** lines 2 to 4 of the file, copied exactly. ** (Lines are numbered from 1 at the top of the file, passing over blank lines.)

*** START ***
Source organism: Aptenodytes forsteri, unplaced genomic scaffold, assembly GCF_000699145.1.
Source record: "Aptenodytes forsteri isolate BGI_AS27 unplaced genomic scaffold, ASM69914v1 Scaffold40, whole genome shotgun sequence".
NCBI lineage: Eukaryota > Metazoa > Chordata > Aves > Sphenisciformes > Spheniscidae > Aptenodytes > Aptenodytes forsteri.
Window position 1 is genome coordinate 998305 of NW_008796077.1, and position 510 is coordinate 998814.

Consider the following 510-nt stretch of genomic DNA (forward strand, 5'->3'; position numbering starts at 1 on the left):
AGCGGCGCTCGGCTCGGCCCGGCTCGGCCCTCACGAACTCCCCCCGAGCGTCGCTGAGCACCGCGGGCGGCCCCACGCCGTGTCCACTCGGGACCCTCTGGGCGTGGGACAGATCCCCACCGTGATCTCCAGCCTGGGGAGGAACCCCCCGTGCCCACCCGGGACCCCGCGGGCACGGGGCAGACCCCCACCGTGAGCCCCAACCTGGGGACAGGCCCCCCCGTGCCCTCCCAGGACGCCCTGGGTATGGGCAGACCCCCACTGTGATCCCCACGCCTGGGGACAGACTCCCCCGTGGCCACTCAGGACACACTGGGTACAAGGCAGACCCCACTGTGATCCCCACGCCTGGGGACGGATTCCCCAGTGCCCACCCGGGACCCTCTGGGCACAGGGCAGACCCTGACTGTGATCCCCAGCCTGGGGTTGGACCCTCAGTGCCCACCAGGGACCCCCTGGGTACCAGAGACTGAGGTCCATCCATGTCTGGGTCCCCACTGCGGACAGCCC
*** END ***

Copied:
Source record: "Aptenodytes forsteri isolate BGI_AS27 unplaced genomic scaffold, ASM69914v1 Scaffold40, whole genome shotgun sequence".
NCBI lineage: Eukaryota > Metazoa > Chordata > Aves > Sphenisciformes > Spheniscidae > Aptenodytes > Aptenodytes forsteri.
Window position 1 is genome coordinate 998305 of NW_008796077.1, and position 510 is coordinate 998814.